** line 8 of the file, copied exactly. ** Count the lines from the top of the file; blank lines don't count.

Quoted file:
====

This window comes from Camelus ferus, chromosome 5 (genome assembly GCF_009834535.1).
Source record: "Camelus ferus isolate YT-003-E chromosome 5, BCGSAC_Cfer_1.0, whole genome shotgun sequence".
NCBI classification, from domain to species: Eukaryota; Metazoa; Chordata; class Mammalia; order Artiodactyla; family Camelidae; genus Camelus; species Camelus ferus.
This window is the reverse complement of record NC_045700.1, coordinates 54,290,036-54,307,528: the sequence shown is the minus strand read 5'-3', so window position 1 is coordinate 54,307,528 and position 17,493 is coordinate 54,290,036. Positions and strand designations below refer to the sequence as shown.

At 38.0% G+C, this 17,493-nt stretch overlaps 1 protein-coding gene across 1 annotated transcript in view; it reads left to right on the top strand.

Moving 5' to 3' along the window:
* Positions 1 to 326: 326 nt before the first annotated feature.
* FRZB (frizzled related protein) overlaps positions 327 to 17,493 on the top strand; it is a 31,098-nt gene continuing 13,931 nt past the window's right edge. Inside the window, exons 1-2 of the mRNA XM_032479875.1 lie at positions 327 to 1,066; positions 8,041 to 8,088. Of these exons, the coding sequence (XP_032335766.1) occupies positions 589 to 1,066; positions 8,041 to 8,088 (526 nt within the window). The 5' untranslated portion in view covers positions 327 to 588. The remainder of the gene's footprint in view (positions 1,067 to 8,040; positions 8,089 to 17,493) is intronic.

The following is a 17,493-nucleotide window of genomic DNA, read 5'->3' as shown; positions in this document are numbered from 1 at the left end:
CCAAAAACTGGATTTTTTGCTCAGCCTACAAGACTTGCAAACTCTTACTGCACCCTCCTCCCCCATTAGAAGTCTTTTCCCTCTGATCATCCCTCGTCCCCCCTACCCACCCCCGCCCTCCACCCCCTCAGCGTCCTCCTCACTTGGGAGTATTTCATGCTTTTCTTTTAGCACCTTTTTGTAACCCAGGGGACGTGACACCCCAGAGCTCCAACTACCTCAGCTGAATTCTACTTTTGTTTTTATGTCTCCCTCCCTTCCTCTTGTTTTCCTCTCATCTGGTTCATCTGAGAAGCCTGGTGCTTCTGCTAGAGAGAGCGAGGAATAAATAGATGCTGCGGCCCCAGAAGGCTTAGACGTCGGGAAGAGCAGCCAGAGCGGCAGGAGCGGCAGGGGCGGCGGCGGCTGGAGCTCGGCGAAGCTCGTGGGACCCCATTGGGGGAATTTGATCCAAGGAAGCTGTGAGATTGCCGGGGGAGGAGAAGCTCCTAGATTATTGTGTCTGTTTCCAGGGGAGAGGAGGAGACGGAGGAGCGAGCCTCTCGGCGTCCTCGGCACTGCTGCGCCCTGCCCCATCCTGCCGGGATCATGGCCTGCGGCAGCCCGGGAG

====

* FRZB (frizzled related protein) overlaps positions 327 to 17,493 on the top strand; it is a 31,098-nt gene continuing 13,931 nt past the window's right edge. Inside the window, exons 1-2 of the mRNA XM_032479875.1 lie at positions 327 to 1,066; positions 8,041 to 8,088. Of these exons, the coding sequence (XP_032335766.1) occupies positions 589 to 1,066; positions 8,041 to 8,088 (526 nt within the window). The 5' untranslated portion in view covers positions 327 to 588. The remainder of the gene's footprint in view (positions 1,067 to 8,040; positions 8,089 to 17,493) is intronic.